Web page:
hmmm! I still have troubles remembering which ones are the double case prepositions, but now I'm curious, I've never heard Zur being used like that before, usually it's either "Ins" or "in die", since the accusative case usually implies movement.
EDIT: Actually I do apologies,as I have now heard the Zur, Zum pattern being used just like ins: Wir mussen zum Markt, ich wolle zum zeitunghandlung....etc.
"Sie sind gegenüber" = They are opposite (one another).
You might use this sentence to describe a Mutt Jeff sort of couple. ;)
And Mutt might use, "Sie sind gegenüber," (You are opposite) to describe Jeff... although Jeff might not like it.
A good reference for this type of usage can be found at http://dictionary.cambridge.org/dictionary/english/opposite (The example provided is: You'd never know they're sisters - they're completely opposite ...)
Opposite (preposition) - From Merriam Webster
: on the other side of (something or someone)
: across from (something or someone) of an actor : in a play, movie, etc., with (another actor)
1: across from and usually facing or on the same level with (sat opposite each other)
2: in a role complementary to (played opposite the leading man in the comedy)
She lives in the house opposite ours.
The school is opposite a park.
I played opposite the best player in the league.
She stars opposite Clint Eastwood in her latest movie.
The meaning of gegenüber as you explain it requires the plural of opposite to be used-- Mutt and Jeff are opposites-- two people, with "opposites" being a noun. And Mutt would not simply say to Jeff "You are opposite" without including some other word(s) for clarification-- for example, "You are my opposite*.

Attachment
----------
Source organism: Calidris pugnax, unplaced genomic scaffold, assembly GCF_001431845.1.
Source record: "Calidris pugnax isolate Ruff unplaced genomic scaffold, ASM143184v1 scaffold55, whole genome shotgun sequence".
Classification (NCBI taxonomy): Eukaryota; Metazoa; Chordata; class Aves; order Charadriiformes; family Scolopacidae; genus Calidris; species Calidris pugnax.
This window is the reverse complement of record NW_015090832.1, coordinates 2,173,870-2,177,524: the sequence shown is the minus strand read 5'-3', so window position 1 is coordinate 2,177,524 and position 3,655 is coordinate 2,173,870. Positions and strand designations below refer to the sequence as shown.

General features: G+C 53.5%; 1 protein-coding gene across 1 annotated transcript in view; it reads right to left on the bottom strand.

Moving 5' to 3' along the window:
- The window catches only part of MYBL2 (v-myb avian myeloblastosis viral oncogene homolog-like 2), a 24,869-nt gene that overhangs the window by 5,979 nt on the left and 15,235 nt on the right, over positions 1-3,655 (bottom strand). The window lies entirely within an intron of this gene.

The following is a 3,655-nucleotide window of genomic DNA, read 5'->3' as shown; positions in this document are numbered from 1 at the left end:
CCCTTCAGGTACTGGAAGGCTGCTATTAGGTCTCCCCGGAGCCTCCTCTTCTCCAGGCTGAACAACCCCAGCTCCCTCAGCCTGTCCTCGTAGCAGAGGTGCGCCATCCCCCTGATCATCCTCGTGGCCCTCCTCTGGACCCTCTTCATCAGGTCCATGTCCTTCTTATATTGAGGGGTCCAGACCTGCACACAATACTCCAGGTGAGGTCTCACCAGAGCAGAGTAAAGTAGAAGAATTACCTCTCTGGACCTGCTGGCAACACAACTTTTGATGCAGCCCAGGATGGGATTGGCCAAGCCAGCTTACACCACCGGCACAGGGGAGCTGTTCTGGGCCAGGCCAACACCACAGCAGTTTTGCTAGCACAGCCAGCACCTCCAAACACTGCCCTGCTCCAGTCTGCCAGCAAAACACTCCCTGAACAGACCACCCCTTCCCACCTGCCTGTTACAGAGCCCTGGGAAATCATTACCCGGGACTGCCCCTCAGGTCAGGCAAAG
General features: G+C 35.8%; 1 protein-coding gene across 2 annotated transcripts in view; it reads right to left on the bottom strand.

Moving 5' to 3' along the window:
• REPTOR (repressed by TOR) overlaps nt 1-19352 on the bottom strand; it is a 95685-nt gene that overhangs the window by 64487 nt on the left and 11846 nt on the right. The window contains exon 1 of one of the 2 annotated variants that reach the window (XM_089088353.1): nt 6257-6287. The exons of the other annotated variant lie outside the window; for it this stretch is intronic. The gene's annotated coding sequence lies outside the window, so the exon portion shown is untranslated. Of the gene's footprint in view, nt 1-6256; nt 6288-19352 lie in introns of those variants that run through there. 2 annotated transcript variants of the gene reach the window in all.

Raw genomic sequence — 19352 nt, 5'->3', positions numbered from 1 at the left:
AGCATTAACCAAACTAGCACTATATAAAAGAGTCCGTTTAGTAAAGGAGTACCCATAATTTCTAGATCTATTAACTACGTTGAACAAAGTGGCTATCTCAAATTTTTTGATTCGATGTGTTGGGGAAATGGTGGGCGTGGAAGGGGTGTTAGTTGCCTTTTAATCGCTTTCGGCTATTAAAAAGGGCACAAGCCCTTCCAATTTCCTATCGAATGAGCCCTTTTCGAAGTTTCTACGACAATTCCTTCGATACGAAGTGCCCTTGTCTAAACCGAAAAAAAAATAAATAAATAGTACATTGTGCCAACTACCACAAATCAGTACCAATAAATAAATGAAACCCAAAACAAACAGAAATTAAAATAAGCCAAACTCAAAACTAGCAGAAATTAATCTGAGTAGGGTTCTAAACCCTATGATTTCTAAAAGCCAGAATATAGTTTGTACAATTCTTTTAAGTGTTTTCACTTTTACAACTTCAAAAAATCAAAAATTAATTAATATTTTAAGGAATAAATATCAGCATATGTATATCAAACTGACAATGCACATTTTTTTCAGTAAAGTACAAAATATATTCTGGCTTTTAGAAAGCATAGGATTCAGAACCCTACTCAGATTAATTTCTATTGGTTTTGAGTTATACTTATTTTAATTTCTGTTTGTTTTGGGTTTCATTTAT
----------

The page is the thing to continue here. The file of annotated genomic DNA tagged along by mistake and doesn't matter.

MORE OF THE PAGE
Good example--and yes, opposite is an adjective in your usage (as it is in my example above regarding Mutt & Jeff). Similarly, one could say, "They are green in their environmental practices," or simply, "They are green." One wouldn't say, "They are greens in their environmental practices." To use green as a noun (Greens - capitalized), one would probably be trying to convey that the people in question belong to the Green Party or something similar.
Here's another one.
"Their political views are opposite," or "They (the political views) are opposite." You wouldn't say, Their political views are opposites. So no problem with "opposite" being confused with being a noun. lol. Just thought of an additional example. "Red and green are opposite." They are opposite colours... They are opposite.
The problem is, you are using "opposite" as a noun, which according to Merriam-Webster, is defined as "someone or something that is completely different from someone or something else". Since "we" is a plural subject, it follows that "opposite" should also be plural, thus "We are opposites". Merely saying "we are opposite" is confusing, since the meaning is not clear-- you could be referring to your location, such as "We are opposite... the post office". Saying "We are opposites" makes it crystal clear that you and the other person are "completely different from one another".
If Mutt and Jeff were sitting at each end of a long table and one said to the other "You are opposite.", one would assume he means at the opposite end of the table based on their surroundings. If one of them were instead to say "You are my opposite.", it would take on a different meaning and no longer be referring to their locations relative to each other.
As pointed out above, the clarification is implied if not specified.
"Sie sind gegenüber" = They are opposite (one another).
"Sie sind gegenüber" = You are opposite (of me).